In the third example, perhaps I could have used words, rather than my eyes, “This is a small bottle, so I’m going to look for a small lid. This is a yellow box, and oh look! A yellow lid! I bet they go together.” This might have helped.
Or maybe not.
We’ve experienced times when we make these comments, casually, with the intention of assisting a child. “What do you need to do first?” Sometimes, though, if we were quiet and paid closer attention, we’d realize the child is already doing exactly what we’re trying to cue them to do.
“Children mimic and repeat, and then apply meaning.”
We’ve experienced times when using words or actions to assist a child creates a dependency, or they don’t really understand what we’re saying, so the next time they go to put away the puzzle, they don’t try, but rather look to us for what to do.
We’ve experienced when we use words for clarity, but it really just muddles the water. When we use words, we’re verbalizing a visual sequence in our minds. Yellow box, yellow lid. We’re narrating the movie playing in our brain to help a child “see” what they’re supposed to do, but that’s not how learning words. A child is creating their own movie, their own visualization, and language helps them apply words to what they see, not to create a visualization.
It’s completely natural. As adults, this is how we learn. We memorize, we take what we know and apply it to what we don’t know. We extrapolate and make connections.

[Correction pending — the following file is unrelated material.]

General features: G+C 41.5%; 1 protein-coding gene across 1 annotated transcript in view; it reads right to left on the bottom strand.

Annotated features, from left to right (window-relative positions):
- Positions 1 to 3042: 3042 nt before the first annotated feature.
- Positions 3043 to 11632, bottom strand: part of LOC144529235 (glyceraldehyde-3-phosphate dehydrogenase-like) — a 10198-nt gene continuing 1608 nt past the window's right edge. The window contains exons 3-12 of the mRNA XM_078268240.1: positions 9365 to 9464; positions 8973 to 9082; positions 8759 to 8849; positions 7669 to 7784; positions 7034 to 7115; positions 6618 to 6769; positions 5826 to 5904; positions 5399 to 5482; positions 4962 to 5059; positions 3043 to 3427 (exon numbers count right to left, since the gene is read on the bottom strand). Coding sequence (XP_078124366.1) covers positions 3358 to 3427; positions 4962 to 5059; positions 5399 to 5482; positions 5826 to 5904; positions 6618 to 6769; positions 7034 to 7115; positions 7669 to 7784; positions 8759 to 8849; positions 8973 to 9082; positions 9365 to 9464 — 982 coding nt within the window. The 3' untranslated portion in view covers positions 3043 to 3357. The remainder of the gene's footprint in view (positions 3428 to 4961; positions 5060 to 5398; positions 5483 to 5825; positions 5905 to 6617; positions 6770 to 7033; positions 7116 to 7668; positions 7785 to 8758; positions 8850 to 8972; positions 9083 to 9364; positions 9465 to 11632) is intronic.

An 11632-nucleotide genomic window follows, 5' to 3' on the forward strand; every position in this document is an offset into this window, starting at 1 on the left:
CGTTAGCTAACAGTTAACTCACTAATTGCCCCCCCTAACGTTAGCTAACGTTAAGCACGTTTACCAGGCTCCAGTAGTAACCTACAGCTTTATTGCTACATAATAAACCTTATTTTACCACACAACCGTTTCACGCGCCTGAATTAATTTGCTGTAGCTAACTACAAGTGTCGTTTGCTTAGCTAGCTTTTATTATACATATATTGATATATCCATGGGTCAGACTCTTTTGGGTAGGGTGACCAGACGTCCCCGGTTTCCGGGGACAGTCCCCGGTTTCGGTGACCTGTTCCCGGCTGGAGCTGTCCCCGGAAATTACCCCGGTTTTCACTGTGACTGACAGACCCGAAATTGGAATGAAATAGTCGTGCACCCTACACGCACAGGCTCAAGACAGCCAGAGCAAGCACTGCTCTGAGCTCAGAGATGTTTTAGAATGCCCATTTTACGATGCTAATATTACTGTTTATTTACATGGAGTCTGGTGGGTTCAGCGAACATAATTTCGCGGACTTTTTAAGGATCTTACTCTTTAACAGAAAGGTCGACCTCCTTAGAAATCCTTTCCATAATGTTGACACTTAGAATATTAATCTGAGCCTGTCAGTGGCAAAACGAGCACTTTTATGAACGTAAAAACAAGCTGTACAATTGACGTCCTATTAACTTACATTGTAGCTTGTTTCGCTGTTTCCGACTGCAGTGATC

This, however, is not the same way children learn. Children mimic and repeat, and then apply meaning. They try and try and try until this a certain set of coordinations gets them what they want.
In some ways, we know this. We don’t explain to an infant how to sit up or how to walk, we simply act as a model (and then delight in a child’s achievements and send photos to everyone) and then move on to the next skill, walking or perhaps talking.
But then a child starts being able to explain what they want to do, and we think explaining back will be the biggest support. It’s similar to knowing when and what your sibling is doing is wrong, yet doing the exact same thing five minutes later — two different skills.
It’s also easier to speak than it is to watch. It’s our impulse, to tell children what they need to do, we accidentally assume they need us, and then we create this dependence, either in, “I don’t need to take off my coat until she tells me,” or in, “I don’t need to use my brain, she’ll tell me what comes next.”
When we allow children to work something out, to walk away from their cubby still wearing mittens, to try to put a puzzle away while we watch literally biting our tongues and sitting on our hands, while we wait to see how a child figures out which lid goes with which container while it’s abundantly obvious to us, we’re preventing logic and problem solving from taking place. Both logic and problem solving are skills we use daily, without even realizing it. They’re vital for daily life. And just think, by watching our words, we can support their development. We’ll be quiet.
Written by:Charlotte Wood